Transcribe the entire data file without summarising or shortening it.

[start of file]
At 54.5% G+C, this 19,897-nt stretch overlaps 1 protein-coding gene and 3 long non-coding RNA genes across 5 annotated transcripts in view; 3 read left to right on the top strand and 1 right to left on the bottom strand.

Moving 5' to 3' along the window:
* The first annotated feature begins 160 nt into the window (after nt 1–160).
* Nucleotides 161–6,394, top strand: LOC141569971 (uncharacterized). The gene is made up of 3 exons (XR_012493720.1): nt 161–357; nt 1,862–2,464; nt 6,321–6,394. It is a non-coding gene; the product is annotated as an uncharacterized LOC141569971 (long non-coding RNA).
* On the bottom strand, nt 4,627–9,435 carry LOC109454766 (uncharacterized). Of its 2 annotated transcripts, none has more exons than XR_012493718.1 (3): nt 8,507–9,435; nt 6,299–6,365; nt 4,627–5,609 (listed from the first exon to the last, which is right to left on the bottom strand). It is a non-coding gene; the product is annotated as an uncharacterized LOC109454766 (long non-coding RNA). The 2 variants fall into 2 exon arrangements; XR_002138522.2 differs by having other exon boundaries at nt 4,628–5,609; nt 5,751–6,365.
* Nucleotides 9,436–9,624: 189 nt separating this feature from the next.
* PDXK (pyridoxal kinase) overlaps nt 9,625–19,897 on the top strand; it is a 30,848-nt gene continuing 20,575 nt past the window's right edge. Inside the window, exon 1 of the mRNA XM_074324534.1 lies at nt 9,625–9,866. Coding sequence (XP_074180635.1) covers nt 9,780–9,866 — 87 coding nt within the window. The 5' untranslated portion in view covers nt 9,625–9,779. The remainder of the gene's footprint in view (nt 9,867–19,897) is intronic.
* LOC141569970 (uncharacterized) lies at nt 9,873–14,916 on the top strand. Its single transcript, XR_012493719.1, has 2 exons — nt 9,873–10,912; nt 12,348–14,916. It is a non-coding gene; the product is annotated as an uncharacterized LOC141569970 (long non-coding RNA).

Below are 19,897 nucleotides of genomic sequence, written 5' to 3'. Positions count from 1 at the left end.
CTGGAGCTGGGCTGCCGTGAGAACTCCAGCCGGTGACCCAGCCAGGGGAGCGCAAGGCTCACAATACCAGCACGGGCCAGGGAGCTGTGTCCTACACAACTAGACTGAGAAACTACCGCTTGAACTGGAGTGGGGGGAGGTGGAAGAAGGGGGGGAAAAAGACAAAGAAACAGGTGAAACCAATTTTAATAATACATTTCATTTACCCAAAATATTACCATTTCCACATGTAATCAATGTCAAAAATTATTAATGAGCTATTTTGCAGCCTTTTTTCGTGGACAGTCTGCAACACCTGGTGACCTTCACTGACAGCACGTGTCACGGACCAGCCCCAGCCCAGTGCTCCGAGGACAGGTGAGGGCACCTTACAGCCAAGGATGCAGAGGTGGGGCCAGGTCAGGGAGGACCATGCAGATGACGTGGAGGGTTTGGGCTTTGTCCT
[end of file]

At 54.5% G+C, this 19,897-nt stretch overlaps 1 protein-coding gene and 3 long non-coding RNA genes across 5 annotated transcripts in view; 3 read left to right on the top strand and 1 right to left on the bottom strand.

Moving 5' to 3' along the window:
* The first annotated feature begins 160 nt into the window (after nt 1–160).
* Nucleotides 161–6,394, top strand: LOC141569971 (uncharacterized). The gene is made up of 3 exons (XR_012493720.1): nt 161–357; nt 1,862–2,464; nt 6,321–6,394. It is a non-coding gene; the product is annotated as an uncharacterized LOC141569971 (long non-coding RNA).
* On the bottom strand, nt 4,627–9,435 carry LOC109454766 (uncharacterized). Of its 2 annotated transcripts, none has more exons than XR_012493718.1 (3): nt 8,507–9,435; nt 6,299–6,365; nt 4,627–5,609 (listed from the first exon to the last, which is right to left on the bottom strand). It is a non-coding gene; the product is annotated as an uncharacterized LOC109454766 (long non-coding RNA). The 2 variants fall into 2 exon arrangements; XR_002138522.2 differs by having other exon boundaries at nt 4,628–5,609; nt 5,751–6,365.
* Nucleotides 9,436–9,624: 189 nt separating this feature from the next.
* PDXK (pyridoxal kinase) overlaps nt 9,625–19,897 on the top strand; it is a 30,848-nt gene continuing 20,575 nt past the window's right edge. Inside the window, exon 1 of the mRNA XM_074324534.1 lies at nt 9,625–9,866. Coding sequence (XP_074180635.1) covers nt 9,780–9,866 — 87 coding nt within the window. The 5' untranslated portion in view covers nt 9,625–9,779. The remainder of the gene's footprint in view (nt 9,867–19,897) is intronic.
* LOC141569970 (uncharacterized) lies at nt 9,873–14,916 on the top strand. Its single transcript, XR_012493719.1, has 2 exons — nt 9,873–10,912; nt 12,348–14,916. It is a non-coding gene; the product is annotated as an uncharacterized LOC141569970 (long non-coding RNA).

Below are 19,897 nucleotides of genomic sequence, written 5' to 3'. Positions count from 1 at the left end.
CTGGAGCTGGGCTGCCGTGAGAACTCCAGCCGGTGACCCAGCCAGGGGAGCGCAAGGCTCACAATACCAGCACGGGCCAGGGAGCTGTGTCCTACACAACTAGACTGAGAAACTACCGCTTGAACTGGAGTGGGGGGAGGTGGAAGAAGGGGGGGAAAAAGACAAAGAAACAGGTGAAACCAATTTTAATAATACATTTCATTTACCCAAAATATTACCATTTCCACATGTAATCAATGTCAAAAATTATTAATGAGCTATTTTGCAGCCTTTTTTCGTGGACAGTCTGCAACACCTGGTGACCTTCACTGACAGCACGTGTCACGGACCAGCCCCAGCCCAGTGCTCCGAGGACAGGTGAGGGCACCTTACAGCCAAGGATGCAGAGGTGGGGCCAGGTCAGGGAGGACCATGCAGATGACGTGGAGGGTTTGGGCTTTGTCCT